Then you need to load the program. Type "cd (folder name)" in the stored drive and compile it. For Example, if my program stored on the D drive, type "D:" press enter and type " cd (folder name)".

  • 4
    This does not help. This Question is about Java programs, not ordinary executables. Java does not use PATH to locate anything, and if "cd" helps then it by luck rather than by judgement. – Stephen C Dec 2 '13 at 15:42
  • if "cd" helps then it by luck rather than by judgement. This is wrong (I believe), as java uses the current directory . as part of the classpath by default. – GKFX Mar 31 '14 at 15:16
  • 2
    @GKFX - That's what I mean. Unless you know that you are using the default classpath (or a classpath with "." on it), "cd" will have no effect. This solution works more by luck (i.e. guessing / hoping that "." is on the classpath) than by judgement (i.e. checking that "." is on the classpath). Furthermore you are incorrect about the default. Java uses "." as the classpath by default, not as part of the classpath by default. – Stephen C Jun 12 '14 at 6:05

What fixed the problem in my case was:

Right click on the project/class you want to run, then Run As->Run Configurations. Then you should either fix your existing configuration or add new in the following way:

open the Classpath tab, click on the Advanced... button then add bin folder of your project.

This is a specific case, but since I came to this page looking for a solution and didn't find it, I'll add it here.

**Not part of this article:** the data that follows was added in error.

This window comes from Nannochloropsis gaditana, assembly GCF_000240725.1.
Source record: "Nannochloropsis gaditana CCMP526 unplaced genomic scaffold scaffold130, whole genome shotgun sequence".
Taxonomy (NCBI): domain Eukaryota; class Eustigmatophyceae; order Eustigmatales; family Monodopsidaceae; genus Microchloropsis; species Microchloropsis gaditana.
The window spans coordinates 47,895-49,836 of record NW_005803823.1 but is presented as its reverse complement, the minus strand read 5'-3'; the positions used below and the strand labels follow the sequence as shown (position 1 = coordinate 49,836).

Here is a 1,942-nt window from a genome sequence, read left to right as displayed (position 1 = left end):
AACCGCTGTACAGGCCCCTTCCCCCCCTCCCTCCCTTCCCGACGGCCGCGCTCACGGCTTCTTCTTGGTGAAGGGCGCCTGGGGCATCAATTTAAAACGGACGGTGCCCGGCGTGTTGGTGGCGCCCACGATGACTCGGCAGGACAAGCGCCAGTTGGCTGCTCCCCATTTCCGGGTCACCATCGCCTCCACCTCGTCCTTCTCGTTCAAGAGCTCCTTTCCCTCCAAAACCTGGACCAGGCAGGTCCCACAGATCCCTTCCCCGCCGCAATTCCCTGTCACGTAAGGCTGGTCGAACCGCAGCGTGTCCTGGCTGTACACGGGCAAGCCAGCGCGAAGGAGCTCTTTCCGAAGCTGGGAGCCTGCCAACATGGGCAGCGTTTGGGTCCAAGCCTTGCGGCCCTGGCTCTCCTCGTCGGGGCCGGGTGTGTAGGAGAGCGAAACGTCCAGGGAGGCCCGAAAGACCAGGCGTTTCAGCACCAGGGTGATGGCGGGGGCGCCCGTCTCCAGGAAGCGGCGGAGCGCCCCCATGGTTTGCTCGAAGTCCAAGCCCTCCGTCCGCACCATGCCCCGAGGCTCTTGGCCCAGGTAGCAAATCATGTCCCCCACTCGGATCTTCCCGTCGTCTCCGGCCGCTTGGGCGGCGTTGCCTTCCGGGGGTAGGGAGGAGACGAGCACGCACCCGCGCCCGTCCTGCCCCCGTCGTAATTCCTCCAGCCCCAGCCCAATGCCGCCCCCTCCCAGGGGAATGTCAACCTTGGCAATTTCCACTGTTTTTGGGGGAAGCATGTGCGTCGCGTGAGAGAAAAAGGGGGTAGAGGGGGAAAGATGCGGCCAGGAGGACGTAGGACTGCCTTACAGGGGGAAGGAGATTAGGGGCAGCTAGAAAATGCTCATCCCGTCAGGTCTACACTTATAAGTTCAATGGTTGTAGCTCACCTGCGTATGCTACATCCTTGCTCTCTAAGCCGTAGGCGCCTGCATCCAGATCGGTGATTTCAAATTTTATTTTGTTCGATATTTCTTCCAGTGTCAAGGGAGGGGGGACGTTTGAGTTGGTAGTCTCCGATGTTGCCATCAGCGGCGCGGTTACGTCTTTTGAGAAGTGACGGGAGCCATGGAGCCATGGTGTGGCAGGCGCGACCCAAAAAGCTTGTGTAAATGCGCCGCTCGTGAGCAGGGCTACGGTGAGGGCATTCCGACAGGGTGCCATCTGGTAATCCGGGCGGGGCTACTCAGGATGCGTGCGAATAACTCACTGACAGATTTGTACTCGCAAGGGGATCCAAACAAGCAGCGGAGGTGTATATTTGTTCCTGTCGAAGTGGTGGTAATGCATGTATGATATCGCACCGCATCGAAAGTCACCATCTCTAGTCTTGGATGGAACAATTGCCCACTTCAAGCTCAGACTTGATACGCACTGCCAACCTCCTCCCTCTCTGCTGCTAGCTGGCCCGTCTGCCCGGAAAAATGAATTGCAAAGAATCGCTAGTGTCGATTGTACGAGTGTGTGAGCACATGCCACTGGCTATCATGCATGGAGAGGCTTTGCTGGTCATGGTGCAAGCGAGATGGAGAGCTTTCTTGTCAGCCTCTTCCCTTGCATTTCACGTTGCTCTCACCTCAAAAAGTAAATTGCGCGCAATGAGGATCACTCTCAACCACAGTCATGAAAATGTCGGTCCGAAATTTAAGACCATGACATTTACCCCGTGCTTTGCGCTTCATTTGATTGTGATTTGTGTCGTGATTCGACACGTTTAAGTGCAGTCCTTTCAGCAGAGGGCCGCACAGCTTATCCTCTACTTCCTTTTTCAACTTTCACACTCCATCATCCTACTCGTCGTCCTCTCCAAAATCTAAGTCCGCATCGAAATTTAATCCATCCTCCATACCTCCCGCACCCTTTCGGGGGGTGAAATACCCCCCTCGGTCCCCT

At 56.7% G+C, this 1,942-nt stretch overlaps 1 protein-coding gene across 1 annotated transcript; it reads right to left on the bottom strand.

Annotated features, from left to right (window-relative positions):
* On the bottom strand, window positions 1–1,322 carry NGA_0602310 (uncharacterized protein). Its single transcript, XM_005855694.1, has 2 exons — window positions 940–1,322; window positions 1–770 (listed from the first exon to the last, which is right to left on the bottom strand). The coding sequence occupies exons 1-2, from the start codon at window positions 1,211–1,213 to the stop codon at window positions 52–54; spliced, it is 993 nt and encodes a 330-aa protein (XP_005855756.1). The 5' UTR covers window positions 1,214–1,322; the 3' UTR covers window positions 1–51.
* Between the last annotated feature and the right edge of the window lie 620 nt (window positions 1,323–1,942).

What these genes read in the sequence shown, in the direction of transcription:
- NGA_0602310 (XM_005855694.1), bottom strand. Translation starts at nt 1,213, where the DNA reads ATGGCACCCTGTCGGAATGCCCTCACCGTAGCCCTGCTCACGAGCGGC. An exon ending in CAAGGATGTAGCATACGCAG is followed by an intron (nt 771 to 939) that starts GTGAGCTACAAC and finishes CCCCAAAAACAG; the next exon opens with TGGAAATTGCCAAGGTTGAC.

Windows (tested with 7) doesn't accept special characters (like á) in class and package names. Linux does, though.

I found this out when I built a .jar in NetBeans and tried to run it in command line. It ran in NetBeans but not in command line.

All answers here are directed towards Windows users it seems. For Mac, the classpath separator is :, not ;. As an error setting the classpath using ; is not thrown then this can be a difficult to discover if coming from Windows to Mac.

Here is corresponding Mac command:

java -classpath ".:./lib/*" com.test.MyClass

Where in this example the package is com.test and a lib folder is also to be included on classpath.

  • 1
    On Linux just as on Mac. – Alex78191 Oct 4 '17 at 21:03
  • Why /* is necessary? – Alex78191 Oct 4 '17 at 21:03

When running the java with the -cp option as advertised in Windows PowerShell you may get an error that looks something like:

The term `ClassName` is not recognized as the name of a cmdlet, function, script ...

In order to for PowerShell to accept the command, the arguments of the -cp option must be contained in quotes as in:

java -cp 'someDependency.jar;.' ClassName

Forming the command this way should allow Java process the classpath arguments correctly.

Sometimes, in some online compilers that you might have tried you will get this error if you don't write public class [Classname] but just class [Classname].

  • Examples (of offending compilers) please. While it is conventional / normal to make an "entry point" class public, the Java specs don't require this, and neither does the standard Oracle / OpenJDK java command. – Stephen C Jul 23 at 22:42

Alright, many answers already, but no one mentioned the case where file permission can be the culprit. When running user does not have access to the jar file or one of the directory of the path. For example consider: